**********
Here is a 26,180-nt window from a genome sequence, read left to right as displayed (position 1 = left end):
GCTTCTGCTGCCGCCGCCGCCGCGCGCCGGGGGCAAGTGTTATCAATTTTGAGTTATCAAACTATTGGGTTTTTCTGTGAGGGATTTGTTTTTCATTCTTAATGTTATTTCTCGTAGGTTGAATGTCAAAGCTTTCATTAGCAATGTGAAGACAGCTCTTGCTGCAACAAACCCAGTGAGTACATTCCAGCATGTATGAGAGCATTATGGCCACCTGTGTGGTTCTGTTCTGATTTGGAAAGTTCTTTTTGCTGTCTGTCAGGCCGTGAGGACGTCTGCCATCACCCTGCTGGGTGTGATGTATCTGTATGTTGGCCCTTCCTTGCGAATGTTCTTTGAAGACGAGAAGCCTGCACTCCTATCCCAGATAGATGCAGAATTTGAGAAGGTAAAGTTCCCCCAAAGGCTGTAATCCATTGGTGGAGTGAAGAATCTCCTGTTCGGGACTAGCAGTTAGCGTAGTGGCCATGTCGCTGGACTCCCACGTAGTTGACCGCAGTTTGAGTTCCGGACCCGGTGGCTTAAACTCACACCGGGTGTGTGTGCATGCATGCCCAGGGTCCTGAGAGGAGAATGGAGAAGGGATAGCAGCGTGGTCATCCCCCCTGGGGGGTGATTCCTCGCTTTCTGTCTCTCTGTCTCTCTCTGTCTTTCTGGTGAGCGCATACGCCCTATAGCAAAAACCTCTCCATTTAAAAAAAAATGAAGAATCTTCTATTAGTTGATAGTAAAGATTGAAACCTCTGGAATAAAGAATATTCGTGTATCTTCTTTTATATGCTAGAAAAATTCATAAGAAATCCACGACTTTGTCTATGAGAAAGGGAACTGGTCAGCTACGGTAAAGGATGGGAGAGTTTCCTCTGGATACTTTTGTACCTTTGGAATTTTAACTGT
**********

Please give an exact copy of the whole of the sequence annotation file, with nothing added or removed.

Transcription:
Here is a 26,180-nt window from a genome sequence, read left to right as displayed (position 1 = left end):
GCTTCTGCTGCCGCCGCCGCCGCGCGCCGGGGGCAAGTGTTATCAATTTTGAGTTATCAAACTATTGGGTTTTTCTGTGAGGGATTTGTTTTTCATTCTTAATGTTATTTCTCGTAGGTTGAATGTCAAAGCTTTCATTAGCAATGTGAAGACAGCTCTTGCTGCAACAAACCCAGTGAGTACATTCCAGCATGTATGAGAGCATTATGGCCACCTGTGTGGTTCTGTTCTGATTTGGAAAGTTCTTTTTGCTGTCTGTCAGGCCGTGAGGACGTCTGCCATCACCCTGCTGGGTGTGATGTATCTGTATGTTGGCCCTTCCTTGCGAATGTTCTTTGAAGACGAGAAGCCTGCACTCCTATCCCAGATAGATGCAGAATTTGAGAAGGTAAAGTTCCCCCAAAGGCTGTAATCCATTGGTGGAGTGAAGAATCTCCTGTTCGGGACTAGCAGTTAGCGTAGTGGCCATGTCGCTGGACTCCCACGTAGTTGACCGCAGTTTGAGTTCCGGACCCGGTGGCTTAAACTCACACCGGGTGTGTGTGCATGCATGCCCAGGGTCCTGAGAGGAGAATGGAGAAGGGATAGCAGCGTGGTCATCCCCCCTGGGGGGTGATTCCTCGCTTTCTGTCTCTCTGTCTCTCTCTGTCTTTCTGGTGAGCGCATACGCCCTATAGCAAAAACCTCTCCATTTAAAAAAAAATGAAGAATCTTCTATTAGTTGATAGTAAAGATTGAAACCTCTGGAATAAAGAATATTCGTGTATCTTCTTTTATATGCTAGAAAAATTCATAAGAAATCCACGACTTTGTCTATGAGAAAGGGAACTGGTCAGCTACGGTAAAGGATGGGAGAGTTTCCTCTGGATACTTTTGTACCTTTGGAATTTTAACTGT